In 2006, The Washington Post accepted applications for a new feature. They didn’t ask for any experience in journalism, graphics or business. They just asked for regular, single Washingtonians up for an adventure. Specifically, a blind date.

Every week, The Washington Post Magazine runs a feature called Date Lab that reports on the results of a blind date matched by magazine staff who sift through the thousands of questionnaire answers submitted by D.C. area adults of all ages. Date Lab editors pair people based off of stated preferences, common interests or anything that strikes their fancy. If you’re selected for a date, you only know two things in advance: your date’s name—just the first name, to preclude any advance Facebook surveillance—and the restaurant at which you will meet. The Post gives Date Labbers a generous allowance for dinner, a disposable camera with which to snap some pictures for the magazine article and a raccoon penis bone for good luck. (Just kidding about the last one. Terrifyingly, though, raccoon penis bones are actually used as good luck charms. In polite society, they are referred to as “Texas toothpicks.” Unfortunately, I am not making this up.)

Sometimes couples hit it off: they talk so much that the waiter has to come back 10 times, the restaurant eventually closes down and they mosey down the street for after-dinner drinks, share a goodnight kiss after walking together to the Metro and both rate the date a five out of five. On the other hand, some dates really suck. One guy figured out that he and his date both liked horses. Despite their equestrian connection, there weren’t any sparks; he said she lacked communication skills and suggested that “she connects better with a horse.” After half an hour, his date excused herself to go to the restroom—and never came back. In the post-date interview, she justified her vanishing act, saying that he “was just completely and totally and 100 percent not anything that I would be interested in.” So much for romance.

After seven years and hundreds of blind dates, Date Lab claims some successes, some failures and three marriages (minus one divorce). Grant Schafer and Megan McKnight were paired by Date Lab in 2009. They enjoyed dinner so much that they grabbed drinks on the W Hotel’s rooftop bar afterwards. The next year, they returned to W’s rooftop—where Schafer proposed to McKnight. In 2010, Date Lab paired Anna Russell with Daniel Zielaski. The date continued late into the night—so late that they each had to call in sick to work the day after. Their second date followed a few days later. In June 2012, they tied the knot in Missoula, Mont.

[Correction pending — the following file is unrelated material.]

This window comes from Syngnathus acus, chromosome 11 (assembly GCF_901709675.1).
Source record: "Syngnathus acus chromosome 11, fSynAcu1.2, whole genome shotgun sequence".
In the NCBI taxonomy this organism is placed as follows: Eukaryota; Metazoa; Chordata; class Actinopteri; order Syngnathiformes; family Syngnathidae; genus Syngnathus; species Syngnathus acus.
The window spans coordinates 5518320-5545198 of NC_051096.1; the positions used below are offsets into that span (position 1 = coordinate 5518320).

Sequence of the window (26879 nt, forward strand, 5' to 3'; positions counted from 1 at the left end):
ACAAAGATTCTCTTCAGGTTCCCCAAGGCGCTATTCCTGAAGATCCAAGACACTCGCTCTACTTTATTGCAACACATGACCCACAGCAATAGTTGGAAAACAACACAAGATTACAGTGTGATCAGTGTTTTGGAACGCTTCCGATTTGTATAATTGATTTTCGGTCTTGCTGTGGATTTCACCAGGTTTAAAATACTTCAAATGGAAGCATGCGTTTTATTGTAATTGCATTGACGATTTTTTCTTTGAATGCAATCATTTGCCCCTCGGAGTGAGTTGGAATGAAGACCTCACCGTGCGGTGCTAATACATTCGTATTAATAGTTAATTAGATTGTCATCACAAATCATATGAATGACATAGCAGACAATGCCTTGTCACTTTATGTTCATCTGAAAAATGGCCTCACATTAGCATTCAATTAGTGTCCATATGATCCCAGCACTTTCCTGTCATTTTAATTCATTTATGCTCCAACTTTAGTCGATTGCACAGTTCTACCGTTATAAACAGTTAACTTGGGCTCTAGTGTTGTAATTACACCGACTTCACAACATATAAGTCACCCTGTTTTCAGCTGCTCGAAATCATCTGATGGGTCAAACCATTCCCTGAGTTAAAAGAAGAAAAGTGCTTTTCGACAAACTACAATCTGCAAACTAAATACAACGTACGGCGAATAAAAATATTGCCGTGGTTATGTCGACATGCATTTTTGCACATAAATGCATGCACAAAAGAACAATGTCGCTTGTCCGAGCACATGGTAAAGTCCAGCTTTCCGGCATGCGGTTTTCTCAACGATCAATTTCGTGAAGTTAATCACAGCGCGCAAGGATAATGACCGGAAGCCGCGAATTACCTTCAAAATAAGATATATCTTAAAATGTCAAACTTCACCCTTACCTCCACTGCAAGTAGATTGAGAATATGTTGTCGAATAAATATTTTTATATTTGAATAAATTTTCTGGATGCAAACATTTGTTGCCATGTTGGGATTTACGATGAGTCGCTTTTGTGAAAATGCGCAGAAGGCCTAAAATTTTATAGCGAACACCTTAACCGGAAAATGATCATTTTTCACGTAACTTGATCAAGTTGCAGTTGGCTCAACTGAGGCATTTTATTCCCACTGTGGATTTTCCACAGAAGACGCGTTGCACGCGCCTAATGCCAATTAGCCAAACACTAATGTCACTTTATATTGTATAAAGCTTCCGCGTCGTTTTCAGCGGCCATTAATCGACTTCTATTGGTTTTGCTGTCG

I think that Duke is ready for its own version of Date Lab. As Chronicle columnists love to bemoan, Duke has more hook up culture than dating culture. Blue Devils are more likely to invite a romantic interest back to their room to “watch a movie” than actually invite them out for dinner and a movie. A recent Chronicle article highlighted students’ use of online dating sites in search of “a normal dating experience”; the article quoted Samantha Lachman, Trinity ’13, saying that most Duke undergraduates “are either in very serious relationships or just randomly hooking up with each other,” while she was looking for something substantive but not wildly committed. (The article also called hook-up app Grindr an “online dating service,” probably leading to awkward moments for unsuspecting readers who joined in search of a nice dinner date.)

Just a few weeks ago, I attended a really special wedding in the Duke Chapel. Two of my friends committed to a life together in front of their friends and family, surrounded by a loving community and the towering beauty of the Chapel. This summer, I enjoyed dinner at my friends’ apartment in northern Virginia; they started dating at Duke and moved together to the D.C. area after graduation. I see loving relationships in many communities on campus, but they are vastly outnumbered by bros trading stories of their weekend exploits and the cold, calculated neglect that pervades hook up culture. As Lillie Reed described last year in her column “Candy Land and other terrible games,” hookup culture leads to a competition over who can care less about their partner, and “starts every relationship on the exact right footing: manipulation.” I think dating—either casual or serious—is better practice for “real life” relationships, including marriage, and I think it causes a lot less emotional pain. It’s more fulfilling to care about one other person, and be cared about by one other person. Deep, meaningful relationships help us grow more than shallow flings do.

Duke deserves more dates. Here’s my modest proposal: Let’s start a Date Lab, Duke Edition. Each week, the feature’s editors would pair up some promising applicants, after checking social media to ensure that they don’t know each other too well. Surely there would be a few awkward moments along the way. Duke’s campus is not nearly as big as D.C., so you might run into a past date in Perkins. But that’s not the end of the world; it’s good practice for the real world and certainly happens anyway in hook up culture. Date Lab, Duke Edition could set up a few good dates, entertain the campus and foster more dating culture.

Andrew Kragie is a Trinity junior. This is his final regular column of the semester.